Ah, desks. We've all spent many an hour sitting in one, watching the second hand of the clock tick slowly around, gazing at the classroom map, and planning the easiest way to get from campus to a Tahitian beach. (We're also uncomfortably touched the used gum of some monster who thought it would be a good idea to stick it there.)
Yeah. School desks aren't the most relaxing of places…and they're usually not the most interesting.
And that's also how Welton students seem to feel. When we see their first day of class, special attention is paid to the desks that confine them. They sprawl, uncomfortable and antsy. Just a shot before, they are shown rushing down the stairs and exclaiming loudly. This contrasts reminds the viewer just how restricted and bored the boys are when confined to their desks. Desks are definitely a symbol of repression in the film.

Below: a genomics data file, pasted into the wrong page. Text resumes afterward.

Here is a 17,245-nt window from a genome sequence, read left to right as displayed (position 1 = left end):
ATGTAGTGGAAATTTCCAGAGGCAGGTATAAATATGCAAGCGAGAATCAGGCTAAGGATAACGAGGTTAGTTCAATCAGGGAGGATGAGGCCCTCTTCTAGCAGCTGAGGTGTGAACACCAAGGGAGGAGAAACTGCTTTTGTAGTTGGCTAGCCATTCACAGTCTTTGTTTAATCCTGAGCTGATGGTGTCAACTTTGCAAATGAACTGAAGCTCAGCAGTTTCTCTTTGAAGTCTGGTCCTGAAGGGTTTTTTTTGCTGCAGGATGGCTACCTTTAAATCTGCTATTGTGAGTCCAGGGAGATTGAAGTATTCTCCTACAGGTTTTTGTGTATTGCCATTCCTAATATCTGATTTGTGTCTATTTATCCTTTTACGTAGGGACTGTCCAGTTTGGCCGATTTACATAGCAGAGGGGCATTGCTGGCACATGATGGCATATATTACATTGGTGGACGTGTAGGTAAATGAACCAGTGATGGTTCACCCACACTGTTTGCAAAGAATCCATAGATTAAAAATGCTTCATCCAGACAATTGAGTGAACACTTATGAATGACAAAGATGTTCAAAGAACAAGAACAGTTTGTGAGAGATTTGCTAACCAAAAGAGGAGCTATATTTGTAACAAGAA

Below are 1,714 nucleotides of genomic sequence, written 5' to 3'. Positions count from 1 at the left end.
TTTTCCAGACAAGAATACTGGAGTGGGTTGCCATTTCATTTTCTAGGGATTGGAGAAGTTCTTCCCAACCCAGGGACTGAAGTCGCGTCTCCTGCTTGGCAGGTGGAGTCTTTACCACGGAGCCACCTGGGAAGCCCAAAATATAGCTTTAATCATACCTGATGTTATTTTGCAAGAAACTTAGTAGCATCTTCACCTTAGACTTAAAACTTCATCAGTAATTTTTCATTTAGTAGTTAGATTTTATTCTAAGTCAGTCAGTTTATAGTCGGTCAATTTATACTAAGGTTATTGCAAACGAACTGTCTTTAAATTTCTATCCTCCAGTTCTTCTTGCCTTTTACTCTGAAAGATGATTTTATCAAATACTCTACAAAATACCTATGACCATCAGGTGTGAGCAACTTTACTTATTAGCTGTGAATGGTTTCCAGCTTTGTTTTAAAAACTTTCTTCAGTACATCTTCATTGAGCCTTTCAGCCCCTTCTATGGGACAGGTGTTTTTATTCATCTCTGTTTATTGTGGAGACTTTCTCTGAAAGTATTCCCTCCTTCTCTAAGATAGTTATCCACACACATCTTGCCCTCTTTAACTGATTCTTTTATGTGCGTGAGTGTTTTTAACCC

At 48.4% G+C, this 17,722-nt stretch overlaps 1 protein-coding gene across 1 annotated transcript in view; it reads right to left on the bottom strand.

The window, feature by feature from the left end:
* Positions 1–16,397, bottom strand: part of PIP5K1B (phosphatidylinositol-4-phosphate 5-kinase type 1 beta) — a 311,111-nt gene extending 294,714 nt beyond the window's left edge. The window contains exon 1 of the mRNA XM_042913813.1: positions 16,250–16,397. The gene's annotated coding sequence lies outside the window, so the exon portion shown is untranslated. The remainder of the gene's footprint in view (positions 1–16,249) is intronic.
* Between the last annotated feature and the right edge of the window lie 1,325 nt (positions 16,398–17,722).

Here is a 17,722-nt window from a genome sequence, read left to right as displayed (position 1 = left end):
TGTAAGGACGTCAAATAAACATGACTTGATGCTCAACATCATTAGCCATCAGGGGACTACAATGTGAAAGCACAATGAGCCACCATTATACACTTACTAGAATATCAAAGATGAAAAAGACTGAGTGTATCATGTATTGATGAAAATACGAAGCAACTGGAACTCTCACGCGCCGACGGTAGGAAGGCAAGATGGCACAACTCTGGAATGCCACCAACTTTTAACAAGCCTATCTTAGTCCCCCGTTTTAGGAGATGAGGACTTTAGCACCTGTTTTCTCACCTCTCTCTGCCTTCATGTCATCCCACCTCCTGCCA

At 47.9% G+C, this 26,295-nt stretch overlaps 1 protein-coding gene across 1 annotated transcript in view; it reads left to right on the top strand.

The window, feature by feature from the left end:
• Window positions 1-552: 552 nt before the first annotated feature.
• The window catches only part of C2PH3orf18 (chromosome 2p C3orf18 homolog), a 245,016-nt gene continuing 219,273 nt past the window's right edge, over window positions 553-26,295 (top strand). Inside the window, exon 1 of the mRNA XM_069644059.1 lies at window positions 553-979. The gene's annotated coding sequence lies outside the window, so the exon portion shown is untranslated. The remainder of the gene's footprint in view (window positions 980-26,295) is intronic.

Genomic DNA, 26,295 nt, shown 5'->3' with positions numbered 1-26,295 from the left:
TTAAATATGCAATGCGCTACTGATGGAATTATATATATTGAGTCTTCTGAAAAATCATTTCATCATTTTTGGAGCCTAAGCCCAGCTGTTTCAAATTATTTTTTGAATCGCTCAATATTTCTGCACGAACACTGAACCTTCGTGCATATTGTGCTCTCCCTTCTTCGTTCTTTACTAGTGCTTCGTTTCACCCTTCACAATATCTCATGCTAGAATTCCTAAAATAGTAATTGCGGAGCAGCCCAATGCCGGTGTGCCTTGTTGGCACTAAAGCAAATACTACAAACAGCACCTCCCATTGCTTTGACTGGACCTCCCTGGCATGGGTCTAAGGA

So when Mr. Keating forces the students to leave their desks behind during the first few minutes of class, the students seem as shocked as a cat confronted by a cucumber. He's trying to break them from their status quo. Later, when Mr. Keating has them stand on his desk, they seem even more shocked. He's trying to get them to look at life from a different point of view.
And how does he do that? By having them treat desks, the symbol of confinement and repression, in a new way. It's no coincidence, then, that in the final scene they stand on their desks of their own accord. By literally standing on the symbol of their repression, the boys are truly breaking free.